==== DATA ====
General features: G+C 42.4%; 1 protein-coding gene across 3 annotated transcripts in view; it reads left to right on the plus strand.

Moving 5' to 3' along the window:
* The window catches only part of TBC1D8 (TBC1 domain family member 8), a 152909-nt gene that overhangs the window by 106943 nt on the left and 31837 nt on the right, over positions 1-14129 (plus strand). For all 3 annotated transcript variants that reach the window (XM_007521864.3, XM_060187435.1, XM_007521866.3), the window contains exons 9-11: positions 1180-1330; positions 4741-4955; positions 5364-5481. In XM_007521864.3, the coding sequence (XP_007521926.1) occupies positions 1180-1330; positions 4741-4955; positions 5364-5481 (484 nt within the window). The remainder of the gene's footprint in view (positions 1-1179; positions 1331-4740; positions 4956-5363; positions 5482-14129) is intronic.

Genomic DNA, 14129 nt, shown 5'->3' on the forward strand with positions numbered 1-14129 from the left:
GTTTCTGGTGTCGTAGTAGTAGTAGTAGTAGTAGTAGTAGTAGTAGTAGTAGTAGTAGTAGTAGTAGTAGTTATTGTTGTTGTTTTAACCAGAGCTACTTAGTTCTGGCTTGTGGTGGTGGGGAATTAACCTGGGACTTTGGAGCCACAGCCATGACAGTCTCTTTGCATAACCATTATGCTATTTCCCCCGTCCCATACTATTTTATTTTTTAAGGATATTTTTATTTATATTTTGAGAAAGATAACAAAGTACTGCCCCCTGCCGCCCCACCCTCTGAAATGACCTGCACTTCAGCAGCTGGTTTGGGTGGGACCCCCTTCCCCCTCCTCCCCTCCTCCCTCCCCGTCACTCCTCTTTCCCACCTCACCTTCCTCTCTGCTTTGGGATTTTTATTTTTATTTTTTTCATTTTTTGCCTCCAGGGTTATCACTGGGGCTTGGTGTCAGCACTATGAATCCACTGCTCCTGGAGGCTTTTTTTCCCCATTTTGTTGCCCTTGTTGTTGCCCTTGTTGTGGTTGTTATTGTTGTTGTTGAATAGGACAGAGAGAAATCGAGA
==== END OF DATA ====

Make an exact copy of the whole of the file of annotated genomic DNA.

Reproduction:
General features: G+C 42.4%; 1 protein-coding gene across 3 annotated transcripts in view; it reads left to right on the plus strand.

Moving 5' to 3' along the window:
* The window catches only part of TBC1D8 (TBC1 domain family member 8), a 152909-nt gene that overhangs the window by 106943 nt on the left and 31837 nt on the right, over positions 1-14129 (plus strand). For all 3 annotated transcript variants that reach the window (XM_007521864.3, XM_060187435.1, XM_007521866.3), the window contains exons 9-11: positions 1180-1330; positions 4741-4955; positions 5364-5481. In XM_007521864.3, the coding sequence (XP_007521926.1) occupies positions 1180-1330; positions 4741-4955; positions 5364-5481 (484 nt within the window). The remainder of the gene's footprint in view (positions 1-1179; positions 1331-4740; positions 4956-5363; positions 5482-14129) is intronic.

Genomic DNA, 14129 nt, shown 5'->3' on the forward strand with positions numbered 1-14129 from the left:
GTTTCTGGTGTCGTAGTAGTAGTAGTAGTAGTAGTAGTAGTAGTAGTAGTAGTAGTAGTAGTAGTAGTAGTTATTGTTGTTGTTTTAACCAGAGCTACTTAGTTCTGGCTTGTGGTGGTGGGGAATTAACCTGGGACTTTGGAGCCACAGCCATGACAGTCTCTTTGCATAACCATTATGCTATTTCCCCCGTCCCATACTATTTTATTTTTTAAGGATATTTTTATTTATATTTTGAGAAAGATAACAAAGTACTGCCCCCTGCCGCCCCACCCTCTGAAATGACCTGCACTTCAGCAGCTGGTTTGGGTGGGACCCCCTTCCCCCTCCTCCCCTCCTCCCTCCCCGTCACTCCTCTTTCCCACCTCACCTTCCTCTCTGCTTTGGGATTTTTATTTTTATTTTTTTCATTTTTTGCCTCCAGGGTTATCACTGGGGCTTGGTGTCAGCACTATGAATCCACTGCTCCTGGAGGCTTTTTTTCCCCATTTTGTTGCCCTTGTTGTTGCCCTTGTTGTGGTTGTTATTGTTGTTGTTGAATAGGACAGAGAGAAATCGAGA